Michael pushed through the undergrowth. He came out with snow on his back and a wall before him. On his left a few feet along the pathway there stood a stone bench. On his right, closer to the wall, was the statue of a man with his arms extended and palms offered heavenward, as if asking the help of God in smiting down the evildoers, perhaps with a blowtorch to the genitals.
The wolf measured distances. It was a long jump, especially with the injury.
But he really had no choice.
They were coming. He heard the crunch of boots in the snow. Someone had a flashlight, the beam sweeping back and forth. How many men? Too many to kill all of them. A Gestapo security squad, ten at least.
He had to go now.
He ran back along the pathway.
"There it is!" The light grazed him, lost him, searched for him. "Shoot it!" came the command, but the big dog had abruptly turned and was no longer there.
Michael ran, one leg starting to drag. The pain was tremendous. It stole his breath. If he misjudged this, he was dead. Faster! Faster! he told himself. And when you give it, give it everything.
He leaped upon the stone bench, sprang off its snowy surface with a jolt that this time did make him whine and brought a red mist whirling before his eyes, and in midair he stretched the long muscular black-and-gray body out as far as bones and sinew would allow. A rifle fired and the bullet went past his right ear. Another grazed his tail. A third hit the statue of the supplicant and threw stone chips into Michael's pelt.
Michael's paws scrabbled on the outstretched palms. He heard something crack: his bones or the statue's arms, he wasn't sure. He didn't care. He leaped again with all his power, upward from the Gestapo's hands, and then the snow-slick top of the wall was in front of him and he was hanging onto it with his forepaws and trying to push himself over with one good leg.
The rifles spoke. Bullets ricocheted off the wall. Someone fired a submachine gun in short, deadly chatters. The top of the wall blew up. Smoke and snow spun together in airy whirlpools.
"Cease firing!" cried the sergeant. The last few rifle shots rang out, and the sergeant glared back at whomever had been slow to obey. Then, satisfied he wouldn't get shot up by his own men, he walked forward and aimed his flashlight at the wall beyond the statue of Rudolf Diels, the first commander of the Gestapo from 1933 to 1934.
"Damn," the sergeant said. Because the big dog was not lying dead on the ground. Maybe it was on the other side of the wall, they'd have to go and look, but at least it was out of the courtyard. There was a mess to clean up inside. This might send him to the gallows. Maybe tonight he and his wife should take a little trip to the West. Like beginning in the next fifteen minutes. He'd seen many stray animals, but never one like this. Maybe it was a wolf that had escaped from the zoo?
The sergeant, an old veteran with one hand, knew all about wolves. When he was a child his grandmother Tippi used to scare the shit out of him with her stories of wolf men. He still had nightmares about waking up with hairy palms, because in his dreams he was always a boy and he always had both hands. When the full moon shines bright, then the beast shall roam at night.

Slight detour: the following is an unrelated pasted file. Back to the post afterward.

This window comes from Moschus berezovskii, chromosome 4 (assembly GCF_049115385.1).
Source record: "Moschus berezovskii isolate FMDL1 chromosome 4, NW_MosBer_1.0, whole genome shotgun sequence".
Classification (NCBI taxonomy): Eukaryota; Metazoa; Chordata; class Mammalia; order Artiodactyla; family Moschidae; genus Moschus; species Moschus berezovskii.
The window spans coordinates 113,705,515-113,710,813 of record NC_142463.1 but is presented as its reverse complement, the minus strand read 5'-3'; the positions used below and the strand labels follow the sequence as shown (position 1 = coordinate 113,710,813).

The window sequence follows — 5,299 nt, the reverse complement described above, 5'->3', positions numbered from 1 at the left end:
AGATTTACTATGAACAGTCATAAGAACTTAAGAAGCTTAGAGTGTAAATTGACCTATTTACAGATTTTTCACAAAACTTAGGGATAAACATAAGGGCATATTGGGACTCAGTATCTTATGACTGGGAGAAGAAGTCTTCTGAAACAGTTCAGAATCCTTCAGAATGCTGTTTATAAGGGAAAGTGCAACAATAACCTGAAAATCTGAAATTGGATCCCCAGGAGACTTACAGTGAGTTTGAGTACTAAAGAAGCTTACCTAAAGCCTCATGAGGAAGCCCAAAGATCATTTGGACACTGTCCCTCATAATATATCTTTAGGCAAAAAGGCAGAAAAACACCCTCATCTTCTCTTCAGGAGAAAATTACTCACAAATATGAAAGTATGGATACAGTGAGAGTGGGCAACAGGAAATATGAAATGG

All that kind of rubbish.
But there was no full moon tonight. In fact, it would soon be morning. "Blast," he said, mostly to himself. "All right," he told the men around him, "let's go out and see if we killed anything."
They had not.
The wolf was on the move.
It staggered, in great pain. Its left hind leg dragged. It rested for awhile, leaning against the corner of a building just as a weary man might. Then it went on a little further, and staggered again, and again had to find a place to support its unsteady weight.
Snow fell, white upon the streets and bricks and stones of Berlin. The wind picked up and began to keen. Night could be brutal. Night could be the no-man's land of the soul, and so it was this night for Michael Gallatin.
But he was alive.
A truck carrying soldiers was coming. He turned into a trash-strewn alley and stood against the bricks, the left hind paw up off the ground above a puddle of blood. The truck passed. They were in no hurry, all the soldiers smoking cigarettes with their rifles at ease. They weren't looking for him.
Michael lowered his head. Franziska, the wolf thought. Oh my God.
Picture it. Poor Franziska, fighting for the life of her noble knight.
And earning only bruises and a poison pill for her sacrifice.
The green eyes dimmed. It seemed to Michael that in the battle called life a skirmish had been lost. It seemed to him that on this day the sleepwalkers had won just a little more ground.
I will hold you forever, he thought.
And then through the pain of broken heart and damaged leg he considered the fact that he was alone, hurt and naked in Berlin, and if the ex-Ice Man was correct, some fearsome secret weapon called the Black Sun was being prepared to destroy the enemies of the Reich.
A few days, Rittenkrett had said.
Michael thought: That gives me a few days.
If I can survive the night.
He had more stamina and resistance to pain as a wolf. When he became a man again, he was going to need crutches and a long sleep. So...among the pigeons with rifles and the sheep with machine guns stalks the wolf. But he had the feeling that the closer he got to the Black Sun, the more he was going to need everything the wolf could give him.